World

In Mexico, Gas is Fuelling the Flames of Revolt

A series of unpopular measures by the Mexican president has led to protests across the country with experts speculating a probable ‘Mexican Spring.’

Protesters block the entrance to a Pemex gas station as they burn tires during a protest against the rising prices of gasoline enforced by the Mexican government, in San Miguel Totolcingo, Mexico January 3, 2017. REUTERS/Edgard Garrido - RTX2XF0O

Protesters block the entrance to a Pemex gas station as they burn tires during a protest against the rising prices of gasoline enforced by the Mexican government. Credit: Reuters/Edgard Garrido

It is already clear that 2017 will be a difficult year for Mexico – and not just because it will (or won’t) have to pay for a “big, beautiful wall”.

On New Year’s Day, gas prices in the country jumped 14% to 20% after the Mexican government’s decision to eliminate state oil subsidies.

US politics have also unleashed what Mexico’s central bank president has described as an economic “hurricane”. Immediately after Donald Trump’s election, the Mexican peso dropped 12% against the US dollar, a sign of uncertainty about the future of Mexican exports, such as automobiles and oil.

Last week, the currency fell another 2.5% as investors grappled with potential changes in trade policy. Ford Motors, for example, has yielded to Trump’s protectionist threats, cancelling Mexican projects worth billions of dollars. Fiat Chrysler is also considering closing its Mexican factories.

The spike in fuel prices, or “gasolinazo” (gasoline blow), coupled with the weakened currency, has sparked discontent across the country.

Angry Mexicans have taken the streets in at least 25 states, blockading roads, gas stations and fuel facilities. Looting has led to thousands of arrests.

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Calls for President Enrique Peña Nieto to resign are increasing. Credit: Carlos Jasso/Reuters

Is this just a “zero-degree protest” – Slovenian cultural critic Slavoj Žižek’s term for violent actions demanding nothing? Or, as Mexican journalist Carmen Aristegui has suggested, are we witnessing a “Mexican Spring” – a protest movement that could blossom into an organised force for political change?

Gasoline is flammable

Under the 2013 overhaul of energy laws, last year Mexico enabled the private sector to import gasoline and open service stations, realms formerly monopolised by the state-run Petróleos Mexicanos. Price controls will be gradually lifted throughout 2017.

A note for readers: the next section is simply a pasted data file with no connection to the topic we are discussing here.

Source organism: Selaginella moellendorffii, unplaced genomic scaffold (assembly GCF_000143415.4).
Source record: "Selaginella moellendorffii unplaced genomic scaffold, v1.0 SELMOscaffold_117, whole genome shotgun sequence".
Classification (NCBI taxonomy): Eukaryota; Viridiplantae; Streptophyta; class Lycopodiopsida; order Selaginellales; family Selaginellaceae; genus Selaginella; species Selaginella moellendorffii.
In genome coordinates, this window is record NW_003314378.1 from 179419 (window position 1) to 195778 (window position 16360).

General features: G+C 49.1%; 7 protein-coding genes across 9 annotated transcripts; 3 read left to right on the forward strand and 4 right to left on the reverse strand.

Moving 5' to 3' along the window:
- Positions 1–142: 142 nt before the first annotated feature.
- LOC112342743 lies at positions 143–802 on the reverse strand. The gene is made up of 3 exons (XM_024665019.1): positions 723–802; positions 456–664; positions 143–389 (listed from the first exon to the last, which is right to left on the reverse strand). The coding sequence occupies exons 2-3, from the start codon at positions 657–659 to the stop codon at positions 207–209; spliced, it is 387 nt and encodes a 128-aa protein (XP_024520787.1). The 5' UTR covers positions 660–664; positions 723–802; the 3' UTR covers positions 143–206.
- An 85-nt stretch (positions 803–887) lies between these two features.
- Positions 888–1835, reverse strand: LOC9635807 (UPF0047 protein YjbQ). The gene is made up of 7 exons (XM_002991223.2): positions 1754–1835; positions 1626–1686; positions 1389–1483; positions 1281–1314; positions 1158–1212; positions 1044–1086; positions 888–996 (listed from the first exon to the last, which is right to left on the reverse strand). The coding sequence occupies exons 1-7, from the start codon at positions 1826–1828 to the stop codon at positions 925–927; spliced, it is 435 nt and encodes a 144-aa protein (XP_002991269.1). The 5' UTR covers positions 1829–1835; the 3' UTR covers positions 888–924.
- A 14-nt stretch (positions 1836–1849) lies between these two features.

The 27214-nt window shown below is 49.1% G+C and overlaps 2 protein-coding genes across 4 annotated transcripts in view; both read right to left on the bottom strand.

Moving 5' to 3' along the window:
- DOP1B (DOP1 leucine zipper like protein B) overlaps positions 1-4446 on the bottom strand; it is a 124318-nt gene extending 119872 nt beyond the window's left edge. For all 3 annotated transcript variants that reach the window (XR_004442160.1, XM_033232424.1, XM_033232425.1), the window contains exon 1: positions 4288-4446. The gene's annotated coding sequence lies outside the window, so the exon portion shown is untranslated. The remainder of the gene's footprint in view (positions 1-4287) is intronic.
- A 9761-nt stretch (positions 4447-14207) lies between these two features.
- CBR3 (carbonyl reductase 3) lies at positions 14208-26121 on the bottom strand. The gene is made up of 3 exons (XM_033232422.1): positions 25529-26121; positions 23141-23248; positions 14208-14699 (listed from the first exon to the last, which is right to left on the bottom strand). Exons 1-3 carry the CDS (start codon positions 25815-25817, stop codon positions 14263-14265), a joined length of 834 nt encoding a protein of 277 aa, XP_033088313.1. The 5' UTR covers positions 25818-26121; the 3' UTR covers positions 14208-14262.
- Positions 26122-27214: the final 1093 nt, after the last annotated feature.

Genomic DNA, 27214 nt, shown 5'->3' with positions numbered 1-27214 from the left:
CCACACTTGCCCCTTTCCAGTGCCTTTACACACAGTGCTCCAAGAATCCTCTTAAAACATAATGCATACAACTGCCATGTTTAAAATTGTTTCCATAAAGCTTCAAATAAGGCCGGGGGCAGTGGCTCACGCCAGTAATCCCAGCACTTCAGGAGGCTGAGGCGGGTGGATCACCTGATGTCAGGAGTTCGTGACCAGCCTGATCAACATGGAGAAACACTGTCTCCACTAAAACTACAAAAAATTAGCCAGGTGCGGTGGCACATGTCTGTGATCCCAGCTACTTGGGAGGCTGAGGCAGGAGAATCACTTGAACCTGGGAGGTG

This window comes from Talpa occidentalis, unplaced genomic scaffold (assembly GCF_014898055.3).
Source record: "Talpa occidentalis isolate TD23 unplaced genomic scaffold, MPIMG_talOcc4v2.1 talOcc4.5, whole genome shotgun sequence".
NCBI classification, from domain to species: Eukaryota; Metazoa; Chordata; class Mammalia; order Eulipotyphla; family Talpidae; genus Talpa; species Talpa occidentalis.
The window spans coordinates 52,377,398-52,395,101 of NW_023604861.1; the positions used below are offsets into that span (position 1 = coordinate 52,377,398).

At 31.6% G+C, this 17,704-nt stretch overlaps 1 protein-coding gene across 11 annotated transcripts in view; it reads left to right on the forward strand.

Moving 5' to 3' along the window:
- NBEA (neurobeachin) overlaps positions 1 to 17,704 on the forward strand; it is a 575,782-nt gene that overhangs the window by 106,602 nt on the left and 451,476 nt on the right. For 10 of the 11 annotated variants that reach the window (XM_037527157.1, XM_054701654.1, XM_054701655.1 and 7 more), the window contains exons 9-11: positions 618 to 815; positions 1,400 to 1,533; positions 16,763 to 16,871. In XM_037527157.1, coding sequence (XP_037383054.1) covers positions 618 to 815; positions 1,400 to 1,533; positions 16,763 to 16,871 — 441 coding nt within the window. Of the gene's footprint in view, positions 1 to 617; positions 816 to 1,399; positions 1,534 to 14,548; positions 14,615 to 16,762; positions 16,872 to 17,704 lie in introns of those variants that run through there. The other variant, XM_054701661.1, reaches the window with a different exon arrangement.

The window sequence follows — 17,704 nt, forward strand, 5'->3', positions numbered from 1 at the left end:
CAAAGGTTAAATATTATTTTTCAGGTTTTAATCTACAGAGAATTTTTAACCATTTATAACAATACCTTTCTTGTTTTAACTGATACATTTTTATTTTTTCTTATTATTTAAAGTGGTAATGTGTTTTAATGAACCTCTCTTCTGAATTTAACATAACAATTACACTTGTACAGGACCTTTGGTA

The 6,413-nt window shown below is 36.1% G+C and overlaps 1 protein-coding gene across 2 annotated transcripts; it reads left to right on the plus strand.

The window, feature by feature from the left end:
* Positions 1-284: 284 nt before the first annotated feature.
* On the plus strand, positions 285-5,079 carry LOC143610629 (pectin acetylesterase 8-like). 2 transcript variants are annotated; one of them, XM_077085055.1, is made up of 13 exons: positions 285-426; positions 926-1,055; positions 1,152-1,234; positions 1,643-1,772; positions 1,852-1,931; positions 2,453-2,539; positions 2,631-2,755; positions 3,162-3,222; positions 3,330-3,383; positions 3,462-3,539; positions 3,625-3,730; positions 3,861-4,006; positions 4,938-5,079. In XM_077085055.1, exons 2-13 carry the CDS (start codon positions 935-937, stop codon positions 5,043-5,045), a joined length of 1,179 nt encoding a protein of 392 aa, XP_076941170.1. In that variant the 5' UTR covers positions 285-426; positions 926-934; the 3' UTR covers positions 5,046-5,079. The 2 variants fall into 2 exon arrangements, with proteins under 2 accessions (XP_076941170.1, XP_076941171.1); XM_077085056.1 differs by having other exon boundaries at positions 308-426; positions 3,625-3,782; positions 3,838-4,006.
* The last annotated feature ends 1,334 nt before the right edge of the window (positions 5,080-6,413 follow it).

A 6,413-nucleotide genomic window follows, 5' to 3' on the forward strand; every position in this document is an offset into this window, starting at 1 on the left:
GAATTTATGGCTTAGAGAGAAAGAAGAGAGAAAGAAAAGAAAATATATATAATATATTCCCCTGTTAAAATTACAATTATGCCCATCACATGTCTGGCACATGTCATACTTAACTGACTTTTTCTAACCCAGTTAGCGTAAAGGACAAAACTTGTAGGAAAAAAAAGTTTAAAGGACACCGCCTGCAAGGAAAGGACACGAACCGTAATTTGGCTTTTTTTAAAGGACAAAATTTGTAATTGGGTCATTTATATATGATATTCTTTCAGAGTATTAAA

These changes are intended to improve the competitiveness of Mexico’s economy. But today Mexicans pay for gasoline almost as much as Australians and Canadians – in a country where the daily minimum wage is currently $3.60.

The Mexican government claims that this domestic privatisation process has simply, and unfortunately, coincided with an increase in the price of international oil.

In a televised address, President Enrique Peña Nieto asked for understanding, saying that if the government hadn’t raised petrol prices, it would have been forced to cut social services.

“I ask you,” Peña Nieto said, “what would you have done?”

#WhatWouldYouHaveDone?

His question quickly became a social media meme, with thousands of Mexicans tweeting alternative solutions like “lower the president’s salary” and “Make Mexico great again”.

Among serious responses, combating corruption is a favoured proposal. Peña Nieto recently apologised for the conflict of interest surrounding his wife’s purchase of a $7 million home from a government contractor. And several high-profile members of his Revolutionary Institutional Party are facing criminal charges, including Javier Duarte, the ex-governor of Veracruz who went missing after being accused of embezzlement.

Cutting government expenditure, some of which is spent on outrageous benefits for public officials, was another popular suggestion.

Though Peña Nieto declared that the government had already cut expenditure by $8.8 billion before raising gas prices, this information was false – in 2015, the government was over budget by $8.6 billion.